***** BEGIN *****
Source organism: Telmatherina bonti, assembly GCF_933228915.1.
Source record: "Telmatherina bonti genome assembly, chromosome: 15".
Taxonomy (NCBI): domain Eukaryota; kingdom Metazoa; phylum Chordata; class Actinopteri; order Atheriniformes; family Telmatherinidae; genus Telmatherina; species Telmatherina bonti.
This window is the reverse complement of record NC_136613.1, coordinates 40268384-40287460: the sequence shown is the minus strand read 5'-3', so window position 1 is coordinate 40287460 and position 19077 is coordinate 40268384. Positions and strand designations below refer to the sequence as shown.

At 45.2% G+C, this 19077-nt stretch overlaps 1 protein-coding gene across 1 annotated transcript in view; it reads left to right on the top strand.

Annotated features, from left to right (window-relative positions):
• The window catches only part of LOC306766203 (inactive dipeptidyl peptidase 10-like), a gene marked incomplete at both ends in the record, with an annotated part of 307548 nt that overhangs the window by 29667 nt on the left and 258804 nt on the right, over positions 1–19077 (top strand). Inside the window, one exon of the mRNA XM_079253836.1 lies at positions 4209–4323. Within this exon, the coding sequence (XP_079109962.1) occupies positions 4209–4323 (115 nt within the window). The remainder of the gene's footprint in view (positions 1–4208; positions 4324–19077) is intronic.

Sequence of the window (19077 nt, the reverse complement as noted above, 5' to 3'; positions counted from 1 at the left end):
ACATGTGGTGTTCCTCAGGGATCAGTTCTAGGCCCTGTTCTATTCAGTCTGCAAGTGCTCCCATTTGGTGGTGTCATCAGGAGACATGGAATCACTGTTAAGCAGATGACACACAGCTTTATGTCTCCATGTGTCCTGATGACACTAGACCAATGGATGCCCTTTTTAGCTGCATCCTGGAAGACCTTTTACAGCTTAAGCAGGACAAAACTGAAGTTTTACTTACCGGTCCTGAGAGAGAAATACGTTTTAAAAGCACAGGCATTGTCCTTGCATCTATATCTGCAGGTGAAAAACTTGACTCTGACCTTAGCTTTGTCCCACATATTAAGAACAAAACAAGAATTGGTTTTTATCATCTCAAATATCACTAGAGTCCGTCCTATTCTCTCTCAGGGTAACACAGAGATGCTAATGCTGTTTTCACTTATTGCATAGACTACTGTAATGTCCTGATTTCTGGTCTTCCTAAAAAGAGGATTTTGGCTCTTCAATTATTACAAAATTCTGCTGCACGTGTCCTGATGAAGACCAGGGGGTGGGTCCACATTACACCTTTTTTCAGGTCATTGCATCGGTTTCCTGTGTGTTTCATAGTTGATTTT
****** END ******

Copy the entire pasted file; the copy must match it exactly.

Source organism: Telmatherina bonti, assembly GCF_933228915.1.
Source record: "Telmatherina bonti genome assembly, chromosome: 15".
Taxonomy (NCBI): domain Eukaryota; kingdom Metazoa; phylum Chordata; class Actinopteri; order Atheriniformes; family Telmatherinidae; genus Telmatherina; species Telmatherina bonti.
This window is the reverse complement of record NC_136613.1, coordinates 40268384-40287460: the sequence shown is the minus strand read 5'-3', so window position 1 is coordinate 40287460 and position 19077 is coordinate 40268384. Positions and strand designations below refer to the sequence as shown.

At 45.2% G+C, this 19077-nt stretch overlaps 1 protein-coding gene across 1 annotated transcript in view; it reads left to right on the top strand.

Annotated features, from left to right (window-relative positions):
• The window catches only part of LOC306766203 (inactive dipeptidyl peptidase 10-like), a gene marked incomplete at both ends in the record, with an annotated part of 307548 nt that overhangs the window by 29667 nt on the left and 258804 nt on the right, over positions 1–19077 (top strand). Inside the window, one exon of the mRNA XM_079253836.1 lies at positions 4209–4323. Within this exon, the coding sequence (XP_079109962.1) occupies positions 4209–4323 (115 nt within the window). The remainder of the gene's footprint in view (positions 1–4208; positions 4324–19077) is intronic.

Sequence of the window (19077 nt, the reverse complement as noted above, 5' to 3'; positions counted from 1 at the left end):
ACATGTGGTGTTCCTCAGGGATCAGTTCTAGGCCCTGTTCTATTCAGTCTGCAAGTGCTCCCATTTGGTGGTGTCATCAGGAGACATGGAATCACTGTTAAGCAGATGACACACAGCTTTATGTCTCCATGTGTCCTGATGACACTAGACCAATGGATGCCCTTTTTAGCTGCATCCTGGAAGACCTTTTACAGCTTAAGCAGGACAAAACTGAAGTTTTACTTACCGGTCCTGAGAGAGAAATACGTTTTAAAAGCACAGGCATTGTCCTTGCATCTATATCTGCAGGTGAAAAACTTGACTCTGACCTTAGCTTTGTCCCACATATTAAGAACAAAACAAGAATTGGTTTTTATCATCTCAAATATCACTAGAGTCCGTCCTATTCTCTCTCAGGGTAACACAGAGATGCTAATGCTGTTTTCACTTATTGCATAGACTACTGTAATGTCCTGATTTCTGGTCTTCCTAAAAAGAGGATTTTGGCTCTTCAATTATTACAAAATTCTGCTGCACGTGTCCTGATGAAGACCAGGGGGTGGGTCCACATTACACCTTTTTTCAGGTCATTGCATCGGTTTCCTGTGTGTTTCATAGTTGATTTT